The Pavitt taxonomy of invention in industry places agriculture is the bucket of “supplier dominated”. That is, most of the technological improvements in the sector come from the suppliers of the inputs (seed firms, fert firms, machinery firms, etc). This seems reasonable, given R&D is an expensive and risky game. Most farmers can neither afford to conduct their own R&D on things like genetics, nor capture the benefits. But this doesn’t mean they are not inventive. I think more or else everything who is or knows a farmer would be insulted by a claim that they are not. The very application of these inputs requires that they are inventive in that they must adapt the technology to their own farm business.

Here is a list of some of the ideas I really like that have come from farmers:

  • to protect the feet of the sugar beet clamp, place a skinnier strip of TopTex along the feet, before the contractor arrives to place the normal TopTex over the top. This will probably get dirty/ ruined, but it get tucked into the clamp with the normal TopTex, and thus form a tight seal around the feet. This will ensure more water is taken away from the clamp, and that less air can flow into the clamp.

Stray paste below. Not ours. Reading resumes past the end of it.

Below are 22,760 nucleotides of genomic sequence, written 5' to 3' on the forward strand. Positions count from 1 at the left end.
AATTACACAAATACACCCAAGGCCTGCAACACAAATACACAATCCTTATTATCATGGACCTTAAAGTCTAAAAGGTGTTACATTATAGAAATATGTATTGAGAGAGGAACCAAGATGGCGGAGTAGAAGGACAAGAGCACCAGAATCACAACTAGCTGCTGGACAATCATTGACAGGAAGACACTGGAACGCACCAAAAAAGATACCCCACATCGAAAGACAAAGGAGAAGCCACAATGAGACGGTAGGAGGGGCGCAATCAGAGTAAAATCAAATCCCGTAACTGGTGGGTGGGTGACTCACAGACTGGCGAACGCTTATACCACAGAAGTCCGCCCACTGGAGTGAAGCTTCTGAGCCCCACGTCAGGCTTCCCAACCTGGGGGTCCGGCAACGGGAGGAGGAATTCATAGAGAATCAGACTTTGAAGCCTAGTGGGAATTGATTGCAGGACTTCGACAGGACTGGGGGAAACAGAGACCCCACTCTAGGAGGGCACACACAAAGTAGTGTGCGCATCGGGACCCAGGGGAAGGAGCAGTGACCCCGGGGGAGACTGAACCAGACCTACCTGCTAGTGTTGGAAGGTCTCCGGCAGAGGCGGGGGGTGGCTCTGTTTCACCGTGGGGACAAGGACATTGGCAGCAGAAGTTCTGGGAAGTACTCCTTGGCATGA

• Just a note: in that same discussion round, it was mentioned that few people have tried double TopTex (see, more experimentation), but the general consensus is that this doesn’t achieve much at all.

Modern thinkers, old fashioned doers.

On one of the podcasts I like to listen to – Head Sheperd with Mark Ferguson – his guest Sarah Adams mentioned that her father was once described as “a modern thinker, but an old fashioned doer”. He was an industry leader in the things he did, he just did them without modern IT. I wonder how many innovative farmers have been dismissed because they also fit into this bucket? Or how many external innovations are rejected because they are “modern doers”.

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